Homegrown Submarines; Missile Threat; Cross-Strait Trade Holds

Taiwan’s Homegrown Submarine Build

Taiwan President Tsai Ing-wen this week unveiled a new Indigenous Defense Submarine program as part of a commitment to boosting Taiwan’s defense system and improving the island-nation’s military self-reliance. The Ministry of National Defense has contracted the National Chung-Shan Institute of Science and Technology (CSIST) and shipbuilder CSBC Corporation for the design and construction of the new fleet, with the first new submarine to be ready within eight years.

President Tsai, speaking in Taipei on March 22, said the program was, “a large and ambitious undertaking – but one that shows our determination in moving ahead on this agenda.”

Defense Ministry Confirms Missile Threat

Earlier in the week, the Ministry of National Defense confirmed that the Chinese People’s Liberation Army had been deploying advanced ballistic missiles, known as the Dong Feng-16.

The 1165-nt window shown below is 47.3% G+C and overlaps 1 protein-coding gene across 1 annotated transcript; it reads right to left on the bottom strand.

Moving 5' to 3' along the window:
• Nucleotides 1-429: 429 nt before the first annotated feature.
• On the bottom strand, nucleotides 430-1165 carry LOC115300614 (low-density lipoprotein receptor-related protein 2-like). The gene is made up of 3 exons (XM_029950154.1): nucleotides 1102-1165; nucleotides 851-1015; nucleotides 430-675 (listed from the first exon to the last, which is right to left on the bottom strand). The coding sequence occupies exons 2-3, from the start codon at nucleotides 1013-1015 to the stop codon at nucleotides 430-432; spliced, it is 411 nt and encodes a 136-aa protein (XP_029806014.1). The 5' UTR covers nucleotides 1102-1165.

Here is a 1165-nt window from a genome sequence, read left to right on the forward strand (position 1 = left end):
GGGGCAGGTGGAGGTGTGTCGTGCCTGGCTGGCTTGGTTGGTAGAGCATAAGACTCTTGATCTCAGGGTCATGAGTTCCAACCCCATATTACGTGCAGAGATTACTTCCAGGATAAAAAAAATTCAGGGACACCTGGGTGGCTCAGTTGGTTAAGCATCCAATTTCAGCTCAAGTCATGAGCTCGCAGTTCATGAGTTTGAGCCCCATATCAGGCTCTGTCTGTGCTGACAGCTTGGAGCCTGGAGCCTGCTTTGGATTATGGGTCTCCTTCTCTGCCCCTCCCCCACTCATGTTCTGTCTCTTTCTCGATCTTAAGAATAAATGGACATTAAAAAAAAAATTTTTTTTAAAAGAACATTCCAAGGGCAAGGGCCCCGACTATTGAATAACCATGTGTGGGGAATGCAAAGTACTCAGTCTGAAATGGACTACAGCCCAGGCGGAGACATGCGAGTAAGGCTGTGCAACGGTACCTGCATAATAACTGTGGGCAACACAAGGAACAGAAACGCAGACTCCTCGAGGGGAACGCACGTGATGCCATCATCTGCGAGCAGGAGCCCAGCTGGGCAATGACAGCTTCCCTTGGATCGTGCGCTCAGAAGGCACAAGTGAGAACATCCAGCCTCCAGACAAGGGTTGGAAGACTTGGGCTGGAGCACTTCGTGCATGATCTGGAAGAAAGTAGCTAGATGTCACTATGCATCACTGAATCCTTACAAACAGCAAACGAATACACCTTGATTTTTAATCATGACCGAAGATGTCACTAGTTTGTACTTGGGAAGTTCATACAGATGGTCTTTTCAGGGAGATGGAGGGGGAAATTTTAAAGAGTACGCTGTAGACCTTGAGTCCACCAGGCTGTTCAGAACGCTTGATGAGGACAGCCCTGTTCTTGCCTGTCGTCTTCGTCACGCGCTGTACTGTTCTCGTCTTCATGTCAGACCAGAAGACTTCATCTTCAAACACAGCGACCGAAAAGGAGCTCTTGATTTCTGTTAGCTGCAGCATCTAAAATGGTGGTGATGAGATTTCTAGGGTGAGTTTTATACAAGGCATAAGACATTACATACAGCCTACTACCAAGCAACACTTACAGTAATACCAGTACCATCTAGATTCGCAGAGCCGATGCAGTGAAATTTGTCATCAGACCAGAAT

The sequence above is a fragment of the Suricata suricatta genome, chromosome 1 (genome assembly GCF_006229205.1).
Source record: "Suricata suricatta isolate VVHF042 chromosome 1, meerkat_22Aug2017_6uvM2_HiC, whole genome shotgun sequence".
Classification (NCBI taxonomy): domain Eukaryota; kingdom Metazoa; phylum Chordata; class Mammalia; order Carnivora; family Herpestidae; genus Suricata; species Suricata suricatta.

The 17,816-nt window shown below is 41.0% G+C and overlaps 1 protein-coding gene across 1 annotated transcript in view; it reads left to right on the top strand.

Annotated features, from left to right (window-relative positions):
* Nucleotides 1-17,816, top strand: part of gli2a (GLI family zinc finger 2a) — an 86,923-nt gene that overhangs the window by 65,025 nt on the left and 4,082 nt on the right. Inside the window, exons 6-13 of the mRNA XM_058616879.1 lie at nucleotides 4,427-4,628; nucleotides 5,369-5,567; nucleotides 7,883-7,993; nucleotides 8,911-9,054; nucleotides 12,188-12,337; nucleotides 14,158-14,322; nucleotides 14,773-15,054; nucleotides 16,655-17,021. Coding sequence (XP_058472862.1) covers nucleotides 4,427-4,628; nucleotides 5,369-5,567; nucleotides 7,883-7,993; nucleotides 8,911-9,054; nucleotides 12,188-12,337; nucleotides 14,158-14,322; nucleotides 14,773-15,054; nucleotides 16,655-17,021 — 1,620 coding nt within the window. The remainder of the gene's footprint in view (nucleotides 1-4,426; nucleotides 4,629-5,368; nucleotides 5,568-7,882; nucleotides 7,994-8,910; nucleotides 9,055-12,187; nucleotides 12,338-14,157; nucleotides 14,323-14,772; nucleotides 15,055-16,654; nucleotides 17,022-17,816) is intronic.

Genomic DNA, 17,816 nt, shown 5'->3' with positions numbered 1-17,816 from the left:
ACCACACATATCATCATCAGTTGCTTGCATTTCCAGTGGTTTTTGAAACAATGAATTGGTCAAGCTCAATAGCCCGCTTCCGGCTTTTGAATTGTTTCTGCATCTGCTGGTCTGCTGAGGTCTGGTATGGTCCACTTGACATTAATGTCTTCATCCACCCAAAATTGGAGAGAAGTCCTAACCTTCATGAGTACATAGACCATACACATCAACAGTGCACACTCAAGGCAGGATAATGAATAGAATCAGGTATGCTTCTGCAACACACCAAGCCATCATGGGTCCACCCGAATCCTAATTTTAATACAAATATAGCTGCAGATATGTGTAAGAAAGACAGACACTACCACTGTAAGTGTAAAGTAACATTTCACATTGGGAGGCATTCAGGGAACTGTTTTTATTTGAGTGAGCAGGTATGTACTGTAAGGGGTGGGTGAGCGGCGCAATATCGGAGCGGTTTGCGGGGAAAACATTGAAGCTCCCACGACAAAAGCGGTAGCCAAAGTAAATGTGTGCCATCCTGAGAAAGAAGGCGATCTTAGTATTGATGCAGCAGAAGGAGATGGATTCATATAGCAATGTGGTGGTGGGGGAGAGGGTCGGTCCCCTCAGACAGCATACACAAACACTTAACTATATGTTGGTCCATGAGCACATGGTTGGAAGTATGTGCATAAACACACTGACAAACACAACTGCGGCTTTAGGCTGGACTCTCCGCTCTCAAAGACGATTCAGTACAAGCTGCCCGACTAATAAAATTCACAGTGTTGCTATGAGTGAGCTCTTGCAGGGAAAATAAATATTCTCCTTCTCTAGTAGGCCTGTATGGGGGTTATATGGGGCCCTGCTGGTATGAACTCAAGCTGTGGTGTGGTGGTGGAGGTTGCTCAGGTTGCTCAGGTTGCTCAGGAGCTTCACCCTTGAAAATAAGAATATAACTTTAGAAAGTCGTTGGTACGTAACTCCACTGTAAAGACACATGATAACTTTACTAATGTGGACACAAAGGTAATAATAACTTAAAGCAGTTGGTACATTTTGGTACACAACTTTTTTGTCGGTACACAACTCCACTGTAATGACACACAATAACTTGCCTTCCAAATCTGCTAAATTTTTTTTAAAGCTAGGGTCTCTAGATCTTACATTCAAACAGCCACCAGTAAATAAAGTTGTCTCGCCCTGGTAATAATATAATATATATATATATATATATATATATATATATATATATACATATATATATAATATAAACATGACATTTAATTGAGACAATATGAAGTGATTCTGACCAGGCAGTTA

A U.S. Secretary of Defense report to Congress in 2016 noted that the Dong Feng-16, coupled with the already deployed conventional land-attack and anti-ship medium-range ballistic missiles, “will improve China’s ability to strike not only Taiwan, but other regional targets.”

Cross-Strait Trade Holds

Still, amid fears that cooler ties between Beijing and Taipei may be hurting the Taiwanese economy, there are signs that trade across the Taiwan Strait remains stable. Taiwan state media reported on Monday morning that the value of Chinese investments in Taiwan lifted 1.5 percent to US$248 million in 2016. While Taiwan’s Chinese imports declined 2.8 percent to US$44 billion and total trade across the Taiwan Strait dipped by 0.7 percent, Taiwan’s exports to China were up 0.6 percent to US$73.9 billion, Central News Agency (CNA) reports.

CNA, quoting figures from Taiwan’s Mainland Affairs Council, also noted that Chinese visitors to Taiwan dropped sharply last year, down 16 percent to 3.47 million. However, the impact of slower cross-Strait tourism in 2016 is expected to have been offset by a boost in tourists from Japan, South Korea and Southeast Asia. Taiwan saw a record 10.69 million tourists last year, up 2.4 percent from 2015.

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